Archie Roach reflects on old days

ARCHIE ROACH has changed.

He was an angry man back in 1988 when millions of Australians were celebrating 200 years of white settlement.

As a member of the Stolen Generation, Archie wrote songs that described the despair and anger felt by indigenous Australians at the Bicentennial.

Songs like Took the Children Away particularly reflected the feeling of the year.

Now, 21 years later, Archie is embarking on a tour of the east coast to launch his new album, 1988.

It’s an album that captures some of the first recordings of a talented young indigenous songwriter, songs that were mostly recorded in 1988 and filled with raw power and emotion.

But when Pulse caught up with Archie on the eve of his Byron Bay concert, he reflected on how time had changed him, as a man and as a songwriter.

He’s not angry anymore.

“I am a lot more content with my life than I was when I wrote those songs,” Archie says.

“I’ve changed. Politically, I’m more involved in Aboriginal welfare, in our spiritual welfare and I will continue to do this. The problems Aborigines face are still present. Domestic violence, alcoholism and drug abuse are problems that need to be fixed. These are negative things but me and Ruby (Archie’s partner) like to do whatever we can to change them. We can’t rely too much on the government to turn things around. A lot of it is up to us as a people.”

Archie and Ruby do a lot to address the problems faced by Aboriginals today.

They visit Outback communities regularly while their home in South Australia has become a refuge for troubled Aboriginal youngsters now dealing with some of the problems the couple faced while growing up (Archie spent part of his early life living on the streets as an alcoholic).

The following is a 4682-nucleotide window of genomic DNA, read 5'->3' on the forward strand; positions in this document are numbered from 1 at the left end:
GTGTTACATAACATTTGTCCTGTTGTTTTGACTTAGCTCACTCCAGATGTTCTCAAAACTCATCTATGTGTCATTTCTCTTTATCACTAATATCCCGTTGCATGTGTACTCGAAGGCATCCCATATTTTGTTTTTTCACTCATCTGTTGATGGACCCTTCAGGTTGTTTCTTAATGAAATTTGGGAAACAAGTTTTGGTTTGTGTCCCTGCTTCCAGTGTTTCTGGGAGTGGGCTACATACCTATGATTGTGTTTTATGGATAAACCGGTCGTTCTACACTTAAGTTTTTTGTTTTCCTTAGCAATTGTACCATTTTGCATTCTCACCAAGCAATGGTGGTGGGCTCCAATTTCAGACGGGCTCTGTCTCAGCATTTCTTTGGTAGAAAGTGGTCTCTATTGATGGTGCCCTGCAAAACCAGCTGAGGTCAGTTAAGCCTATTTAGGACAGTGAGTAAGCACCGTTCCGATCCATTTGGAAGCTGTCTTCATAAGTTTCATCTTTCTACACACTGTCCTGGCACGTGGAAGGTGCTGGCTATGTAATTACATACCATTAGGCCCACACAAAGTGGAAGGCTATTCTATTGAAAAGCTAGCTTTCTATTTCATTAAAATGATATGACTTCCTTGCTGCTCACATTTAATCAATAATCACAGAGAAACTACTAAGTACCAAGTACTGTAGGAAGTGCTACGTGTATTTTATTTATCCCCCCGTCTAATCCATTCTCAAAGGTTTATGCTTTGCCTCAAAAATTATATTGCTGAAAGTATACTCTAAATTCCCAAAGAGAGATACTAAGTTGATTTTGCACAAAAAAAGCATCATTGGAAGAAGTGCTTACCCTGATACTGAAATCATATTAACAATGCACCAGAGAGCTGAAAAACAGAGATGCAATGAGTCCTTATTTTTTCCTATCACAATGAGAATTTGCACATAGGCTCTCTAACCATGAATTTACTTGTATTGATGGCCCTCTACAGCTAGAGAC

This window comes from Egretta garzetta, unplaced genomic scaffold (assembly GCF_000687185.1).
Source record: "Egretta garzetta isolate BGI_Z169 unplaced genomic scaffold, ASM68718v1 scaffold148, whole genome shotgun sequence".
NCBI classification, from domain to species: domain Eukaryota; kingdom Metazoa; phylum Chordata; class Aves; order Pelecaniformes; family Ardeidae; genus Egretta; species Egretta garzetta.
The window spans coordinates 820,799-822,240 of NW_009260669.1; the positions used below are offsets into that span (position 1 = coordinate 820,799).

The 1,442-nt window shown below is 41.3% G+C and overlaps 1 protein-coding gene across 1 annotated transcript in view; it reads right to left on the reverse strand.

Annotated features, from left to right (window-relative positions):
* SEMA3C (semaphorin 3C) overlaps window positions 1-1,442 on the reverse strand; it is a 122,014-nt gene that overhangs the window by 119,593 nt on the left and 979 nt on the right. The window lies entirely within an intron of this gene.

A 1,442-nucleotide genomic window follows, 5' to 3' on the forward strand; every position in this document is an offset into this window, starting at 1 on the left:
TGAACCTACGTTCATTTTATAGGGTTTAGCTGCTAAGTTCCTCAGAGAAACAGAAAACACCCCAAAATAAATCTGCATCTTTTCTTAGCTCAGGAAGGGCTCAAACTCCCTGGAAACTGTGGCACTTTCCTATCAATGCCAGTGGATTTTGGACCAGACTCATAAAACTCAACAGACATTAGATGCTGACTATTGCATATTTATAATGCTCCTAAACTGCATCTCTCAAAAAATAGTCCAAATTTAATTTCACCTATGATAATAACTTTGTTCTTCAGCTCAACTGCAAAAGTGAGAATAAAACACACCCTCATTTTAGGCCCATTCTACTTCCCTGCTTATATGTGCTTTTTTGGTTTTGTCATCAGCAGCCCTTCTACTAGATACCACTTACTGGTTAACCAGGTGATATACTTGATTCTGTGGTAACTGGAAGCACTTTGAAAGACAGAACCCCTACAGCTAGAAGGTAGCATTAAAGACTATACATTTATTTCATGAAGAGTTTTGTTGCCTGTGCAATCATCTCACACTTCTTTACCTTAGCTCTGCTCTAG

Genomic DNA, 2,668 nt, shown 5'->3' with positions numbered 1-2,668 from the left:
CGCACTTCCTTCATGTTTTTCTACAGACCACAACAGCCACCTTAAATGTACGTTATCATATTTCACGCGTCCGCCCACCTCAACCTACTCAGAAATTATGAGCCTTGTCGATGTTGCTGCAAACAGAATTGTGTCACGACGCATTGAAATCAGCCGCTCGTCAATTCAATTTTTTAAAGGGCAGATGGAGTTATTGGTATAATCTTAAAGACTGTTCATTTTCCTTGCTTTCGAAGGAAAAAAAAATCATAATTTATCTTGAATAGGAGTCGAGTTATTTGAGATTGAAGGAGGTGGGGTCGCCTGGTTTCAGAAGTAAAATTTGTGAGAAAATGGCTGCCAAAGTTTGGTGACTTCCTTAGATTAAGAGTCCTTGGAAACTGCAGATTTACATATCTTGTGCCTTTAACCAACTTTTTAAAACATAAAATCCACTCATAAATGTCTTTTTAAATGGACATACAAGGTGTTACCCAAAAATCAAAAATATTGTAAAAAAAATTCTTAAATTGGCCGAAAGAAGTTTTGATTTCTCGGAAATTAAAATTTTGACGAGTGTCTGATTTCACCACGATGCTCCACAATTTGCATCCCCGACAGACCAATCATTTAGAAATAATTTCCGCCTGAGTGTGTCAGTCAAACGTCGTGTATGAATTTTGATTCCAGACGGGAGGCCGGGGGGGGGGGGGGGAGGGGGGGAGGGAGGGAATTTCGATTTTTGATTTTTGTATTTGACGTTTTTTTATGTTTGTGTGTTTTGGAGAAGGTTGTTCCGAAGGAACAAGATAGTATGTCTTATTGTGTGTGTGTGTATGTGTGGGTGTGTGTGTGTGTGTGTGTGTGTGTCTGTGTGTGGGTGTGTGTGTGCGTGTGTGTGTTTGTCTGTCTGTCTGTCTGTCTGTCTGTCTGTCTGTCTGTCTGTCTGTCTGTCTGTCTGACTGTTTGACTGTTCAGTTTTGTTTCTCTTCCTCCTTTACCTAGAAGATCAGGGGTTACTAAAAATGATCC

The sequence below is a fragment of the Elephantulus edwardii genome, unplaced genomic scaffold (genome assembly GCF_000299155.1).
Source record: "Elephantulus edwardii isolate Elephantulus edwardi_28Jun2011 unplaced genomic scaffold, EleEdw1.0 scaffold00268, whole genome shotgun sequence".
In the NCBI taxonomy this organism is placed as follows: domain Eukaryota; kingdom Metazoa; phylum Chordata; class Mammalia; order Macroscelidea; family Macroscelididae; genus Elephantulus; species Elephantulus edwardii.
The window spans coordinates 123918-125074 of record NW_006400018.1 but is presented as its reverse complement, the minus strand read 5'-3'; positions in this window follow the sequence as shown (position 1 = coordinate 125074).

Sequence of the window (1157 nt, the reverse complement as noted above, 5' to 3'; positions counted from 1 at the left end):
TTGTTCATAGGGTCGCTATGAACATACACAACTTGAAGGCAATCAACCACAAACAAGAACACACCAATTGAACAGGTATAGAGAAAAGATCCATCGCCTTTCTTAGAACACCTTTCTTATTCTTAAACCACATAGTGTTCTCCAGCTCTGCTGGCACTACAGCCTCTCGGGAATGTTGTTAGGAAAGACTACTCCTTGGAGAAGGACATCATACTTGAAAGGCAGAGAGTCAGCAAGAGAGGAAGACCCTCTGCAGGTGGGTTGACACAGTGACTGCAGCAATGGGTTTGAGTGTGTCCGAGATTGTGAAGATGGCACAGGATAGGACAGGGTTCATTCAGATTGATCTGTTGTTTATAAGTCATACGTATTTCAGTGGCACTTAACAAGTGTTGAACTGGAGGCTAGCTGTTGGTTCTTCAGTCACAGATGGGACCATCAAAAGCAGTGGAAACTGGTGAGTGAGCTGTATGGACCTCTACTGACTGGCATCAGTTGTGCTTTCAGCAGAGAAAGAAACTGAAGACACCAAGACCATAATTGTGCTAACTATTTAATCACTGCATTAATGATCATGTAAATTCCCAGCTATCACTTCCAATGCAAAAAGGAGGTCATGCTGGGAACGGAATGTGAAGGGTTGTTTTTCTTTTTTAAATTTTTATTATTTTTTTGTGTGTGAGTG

But the songs he writes today reflect the changes he made.

“I have also grown and matured musically,” Archie says.

“I think I might have been a bit naive at the time. No one came and said this is how you write a song. I had no preconception of how it should be done.”

The chance to hear Archie perform the powerful songs from 1988 at his Byron Bay concert should not be passed up.

Tracks like Weeping In The Forest, Native Born and Sister Brother are sad to the soul but as beautiful as ever.

Archie will perform songs from 1988 at the Byron Bay Community and Cultural Centre Thursday night.

Tickets are $32.30. For more information call 6685 6807



Man flown to hospital after being kicked in head by cow

Man flown to hospital after being kicked in head by cow

A man was kicked in the head by a cow on a Northern Rivers property

Colour run a bright idea to support community

premium_icon Colour run a bright idea to support community

St John's College Woodlawn will soon bring the colour run to Lismore

Mayor's big plan to help struggling Lismore CBD

Mayor's big plan to help struggling Lismore CBD

Money back to businesses, changes to rate structure

Local Partners